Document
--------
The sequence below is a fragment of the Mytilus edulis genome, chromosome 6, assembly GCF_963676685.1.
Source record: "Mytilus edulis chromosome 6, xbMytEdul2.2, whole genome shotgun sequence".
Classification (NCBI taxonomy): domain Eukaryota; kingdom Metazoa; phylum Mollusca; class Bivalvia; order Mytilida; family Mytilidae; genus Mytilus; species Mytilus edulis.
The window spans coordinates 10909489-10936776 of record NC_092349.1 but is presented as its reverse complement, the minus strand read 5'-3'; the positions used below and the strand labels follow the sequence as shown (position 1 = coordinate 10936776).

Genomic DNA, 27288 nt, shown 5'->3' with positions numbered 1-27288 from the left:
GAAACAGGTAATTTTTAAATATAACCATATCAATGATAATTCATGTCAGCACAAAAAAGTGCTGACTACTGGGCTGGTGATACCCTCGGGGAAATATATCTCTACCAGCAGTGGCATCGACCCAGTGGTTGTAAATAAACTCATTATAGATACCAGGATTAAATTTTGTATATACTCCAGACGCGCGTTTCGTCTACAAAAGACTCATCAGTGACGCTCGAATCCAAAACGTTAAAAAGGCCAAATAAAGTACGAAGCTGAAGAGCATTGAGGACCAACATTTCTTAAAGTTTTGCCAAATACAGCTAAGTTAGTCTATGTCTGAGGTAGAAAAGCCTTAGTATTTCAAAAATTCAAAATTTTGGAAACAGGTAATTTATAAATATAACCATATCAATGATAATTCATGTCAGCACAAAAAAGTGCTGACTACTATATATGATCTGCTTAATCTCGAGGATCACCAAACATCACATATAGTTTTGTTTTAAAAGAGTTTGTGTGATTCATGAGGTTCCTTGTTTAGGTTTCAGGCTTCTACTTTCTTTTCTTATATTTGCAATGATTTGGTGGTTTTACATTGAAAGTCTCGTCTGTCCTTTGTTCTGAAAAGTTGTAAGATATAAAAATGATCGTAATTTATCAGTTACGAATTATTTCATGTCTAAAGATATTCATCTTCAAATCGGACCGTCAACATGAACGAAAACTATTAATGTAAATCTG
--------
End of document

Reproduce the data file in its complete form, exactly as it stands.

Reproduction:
The sequence below is a fragment of the Mytilus edulis genome, chromosome 6, assembly GCF_963676685.1.
Source record: "Mytilus edulis chromosome 6, xbMytEdul2.2, whole genome shotgun sequence".
Classification (NCBI taxonomy): domain Eukaryota; kingdom Metazoa; phylum Mollusca; class Bivalvia; order Mytilida; family Mytilidae; genus Mytilus; species Mytilus edulis.
The window spans coordinates 10909489-10936776 of record NC_092349.1 but is presented as its reverse complement, the minus strand read 5'-3'; the positions used below and the strand labels follow the sequence as shown (position 1 = coordinate 10936776).

Genomic DNA, 27288 nt, shown 5'->3' with positions numbered 1-27288 from the left:
GAAACAGGTAATTTTTAAATATAACCATATCAATGATAATTCATGTCAGCACAAAAAAGTGCTGACTACTGGGCTGGTGATACCCTCGGGGAAATATATCTCTACCAGCAGTGGCATCGACCCAGTGGTTGTAAATAAACTCATTATAGATACCAGGATTAAATTTTGTATATACTCCAGACGCGCGTTTCGTCTACAAAAGACTCATCAGTGACGCTCGAATCCAAAACGTTAAAAAGGCCAAATAAAGTACGAAGCTGAAGAGCATTGAGGACCAACATTTCTTAAAGTTTTGCCAAATACAGCTAAGTTAGTCTATGTCTGAGGTAGAAAAGCCTTAGTATTTCAAAAATTCAAAATTTTGGAAACAGGTAATTTATAAATATAACCATATCAATGATAATTCATGTCAGCACAAAAAAGTGCTGACTACTATATATGATCTGCTTAATCTCGAGGATCACCAAACATCACATATAGTTTTGTTTTAAAAGAGTTTGTGTGATTCATGAGGTTCCTTGTTTAGGTTTCAGGCTTCTACTTTCTTTTCTTATATTTGCAATGATTTGGTGGTTTTACATTGAAAGTCTCGTCTGTCCTTTGTTCTGAAAAGTTGTAAGATATAAAAATGATCGTAATTTATCAGTTACGAATTATTTCATGTCTAAAGATATTCATCTTCAAATCGGACCGTCAACATGAACGAAAACTATTAATGTAAATCTG